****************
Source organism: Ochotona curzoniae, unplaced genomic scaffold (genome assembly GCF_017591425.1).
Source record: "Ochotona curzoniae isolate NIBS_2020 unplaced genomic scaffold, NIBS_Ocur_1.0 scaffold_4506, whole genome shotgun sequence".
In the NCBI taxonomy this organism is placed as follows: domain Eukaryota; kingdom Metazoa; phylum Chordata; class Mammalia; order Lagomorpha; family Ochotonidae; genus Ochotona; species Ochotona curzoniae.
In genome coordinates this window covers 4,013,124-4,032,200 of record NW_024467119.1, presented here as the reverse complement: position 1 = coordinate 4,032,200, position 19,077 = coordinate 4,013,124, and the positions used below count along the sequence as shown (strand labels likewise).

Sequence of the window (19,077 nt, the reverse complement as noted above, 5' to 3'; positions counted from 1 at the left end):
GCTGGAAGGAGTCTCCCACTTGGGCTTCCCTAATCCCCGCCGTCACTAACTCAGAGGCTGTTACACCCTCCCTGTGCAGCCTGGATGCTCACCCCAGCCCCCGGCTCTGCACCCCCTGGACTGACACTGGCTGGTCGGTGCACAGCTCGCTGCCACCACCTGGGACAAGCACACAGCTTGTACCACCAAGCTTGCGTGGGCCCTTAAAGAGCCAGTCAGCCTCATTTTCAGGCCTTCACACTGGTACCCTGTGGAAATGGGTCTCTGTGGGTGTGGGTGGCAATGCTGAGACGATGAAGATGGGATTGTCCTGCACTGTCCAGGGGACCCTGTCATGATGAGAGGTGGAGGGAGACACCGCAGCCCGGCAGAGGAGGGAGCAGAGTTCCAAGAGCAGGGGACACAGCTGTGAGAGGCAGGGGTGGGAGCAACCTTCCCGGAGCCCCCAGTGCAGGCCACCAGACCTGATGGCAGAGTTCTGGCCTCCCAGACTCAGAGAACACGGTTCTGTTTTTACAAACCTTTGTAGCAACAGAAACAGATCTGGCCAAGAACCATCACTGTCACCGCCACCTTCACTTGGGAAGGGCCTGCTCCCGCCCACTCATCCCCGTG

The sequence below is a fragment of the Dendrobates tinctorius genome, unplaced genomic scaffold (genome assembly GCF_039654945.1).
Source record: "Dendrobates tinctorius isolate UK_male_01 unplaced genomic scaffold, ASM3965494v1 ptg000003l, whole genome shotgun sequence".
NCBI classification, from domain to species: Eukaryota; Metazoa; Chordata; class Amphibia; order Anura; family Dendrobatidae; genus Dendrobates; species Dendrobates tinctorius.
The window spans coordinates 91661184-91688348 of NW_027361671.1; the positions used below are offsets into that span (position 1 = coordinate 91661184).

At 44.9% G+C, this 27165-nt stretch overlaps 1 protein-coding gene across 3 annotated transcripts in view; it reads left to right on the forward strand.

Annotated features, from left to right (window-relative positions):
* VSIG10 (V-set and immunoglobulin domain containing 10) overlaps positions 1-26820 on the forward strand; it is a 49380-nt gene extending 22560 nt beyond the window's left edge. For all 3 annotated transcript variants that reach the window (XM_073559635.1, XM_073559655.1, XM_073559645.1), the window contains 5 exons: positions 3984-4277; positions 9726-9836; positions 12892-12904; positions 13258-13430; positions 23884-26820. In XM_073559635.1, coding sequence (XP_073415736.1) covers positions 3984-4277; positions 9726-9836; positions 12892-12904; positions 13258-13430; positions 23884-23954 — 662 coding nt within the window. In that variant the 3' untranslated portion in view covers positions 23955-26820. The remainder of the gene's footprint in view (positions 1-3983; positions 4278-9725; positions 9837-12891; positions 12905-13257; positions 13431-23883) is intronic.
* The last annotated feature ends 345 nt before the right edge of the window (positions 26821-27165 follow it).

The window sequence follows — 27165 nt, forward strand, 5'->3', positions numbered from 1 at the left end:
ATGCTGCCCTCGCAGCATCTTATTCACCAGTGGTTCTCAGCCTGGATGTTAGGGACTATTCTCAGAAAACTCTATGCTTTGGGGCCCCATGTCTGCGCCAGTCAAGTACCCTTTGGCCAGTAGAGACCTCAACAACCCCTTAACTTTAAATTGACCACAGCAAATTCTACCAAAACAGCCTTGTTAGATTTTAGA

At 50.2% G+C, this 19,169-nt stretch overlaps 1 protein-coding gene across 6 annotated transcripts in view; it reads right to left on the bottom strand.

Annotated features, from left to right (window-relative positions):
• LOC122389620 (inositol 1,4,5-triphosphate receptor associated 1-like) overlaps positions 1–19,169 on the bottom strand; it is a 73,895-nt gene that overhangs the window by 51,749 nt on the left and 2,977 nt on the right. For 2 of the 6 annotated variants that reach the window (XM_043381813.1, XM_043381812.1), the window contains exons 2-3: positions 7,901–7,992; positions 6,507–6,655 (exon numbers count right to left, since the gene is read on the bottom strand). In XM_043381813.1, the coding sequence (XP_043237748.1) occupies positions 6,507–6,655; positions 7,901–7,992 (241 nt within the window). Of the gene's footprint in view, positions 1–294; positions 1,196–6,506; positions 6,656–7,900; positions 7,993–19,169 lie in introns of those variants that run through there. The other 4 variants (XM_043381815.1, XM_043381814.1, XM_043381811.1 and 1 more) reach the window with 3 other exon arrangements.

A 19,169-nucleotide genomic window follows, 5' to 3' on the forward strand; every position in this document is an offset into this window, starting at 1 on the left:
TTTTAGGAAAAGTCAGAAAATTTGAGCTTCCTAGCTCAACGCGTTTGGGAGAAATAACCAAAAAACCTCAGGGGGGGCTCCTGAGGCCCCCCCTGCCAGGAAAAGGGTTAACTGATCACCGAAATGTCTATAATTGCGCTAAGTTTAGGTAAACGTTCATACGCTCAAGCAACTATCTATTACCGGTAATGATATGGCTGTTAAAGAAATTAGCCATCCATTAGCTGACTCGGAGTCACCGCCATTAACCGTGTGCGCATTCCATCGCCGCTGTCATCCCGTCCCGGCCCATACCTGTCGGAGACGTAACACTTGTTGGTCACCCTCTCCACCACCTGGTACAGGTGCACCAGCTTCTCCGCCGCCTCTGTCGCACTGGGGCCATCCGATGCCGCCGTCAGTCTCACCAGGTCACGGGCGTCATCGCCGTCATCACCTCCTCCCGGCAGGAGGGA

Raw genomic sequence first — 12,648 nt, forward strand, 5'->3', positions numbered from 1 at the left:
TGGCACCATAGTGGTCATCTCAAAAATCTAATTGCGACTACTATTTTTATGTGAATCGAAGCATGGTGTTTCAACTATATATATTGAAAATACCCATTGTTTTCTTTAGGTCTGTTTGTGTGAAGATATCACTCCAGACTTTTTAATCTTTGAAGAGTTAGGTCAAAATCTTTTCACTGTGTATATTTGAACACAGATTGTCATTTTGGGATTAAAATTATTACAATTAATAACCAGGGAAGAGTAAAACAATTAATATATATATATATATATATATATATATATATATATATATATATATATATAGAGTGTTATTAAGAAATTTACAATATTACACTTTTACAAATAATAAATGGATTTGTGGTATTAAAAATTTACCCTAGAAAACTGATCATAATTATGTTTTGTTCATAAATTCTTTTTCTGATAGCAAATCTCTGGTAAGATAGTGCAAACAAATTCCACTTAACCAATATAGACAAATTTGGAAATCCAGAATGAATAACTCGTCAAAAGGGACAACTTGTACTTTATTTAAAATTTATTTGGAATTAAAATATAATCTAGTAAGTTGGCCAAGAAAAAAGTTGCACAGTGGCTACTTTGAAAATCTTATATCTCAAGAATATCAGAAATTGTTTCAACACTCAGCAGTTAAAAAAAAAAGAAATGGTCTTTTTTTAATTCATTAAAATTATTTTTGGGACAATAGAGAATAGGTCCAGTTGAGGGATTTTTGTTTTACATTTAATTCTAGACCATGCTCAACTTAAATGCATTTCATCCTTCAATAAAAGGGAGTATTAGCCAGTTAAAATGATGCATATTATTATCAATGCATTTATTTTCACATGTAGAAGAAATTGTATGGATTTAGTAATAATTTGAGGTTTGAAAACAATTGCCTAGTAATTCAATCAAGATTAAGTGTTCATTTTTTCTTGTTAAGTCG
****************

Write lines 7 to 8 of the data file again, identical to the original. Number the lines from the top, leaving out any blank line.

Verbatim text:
The sequence below is a fragment of the Dendrobates tinctorius genome, unplaced genomic scaffold (genome assembly GCF_039654945.1).
Source record: "Dendrobates tinctorius isolate UK_male_01 unplaced genomic scaffold, ASM3965494v1 ptg000003l, whole genome shotgun sequence".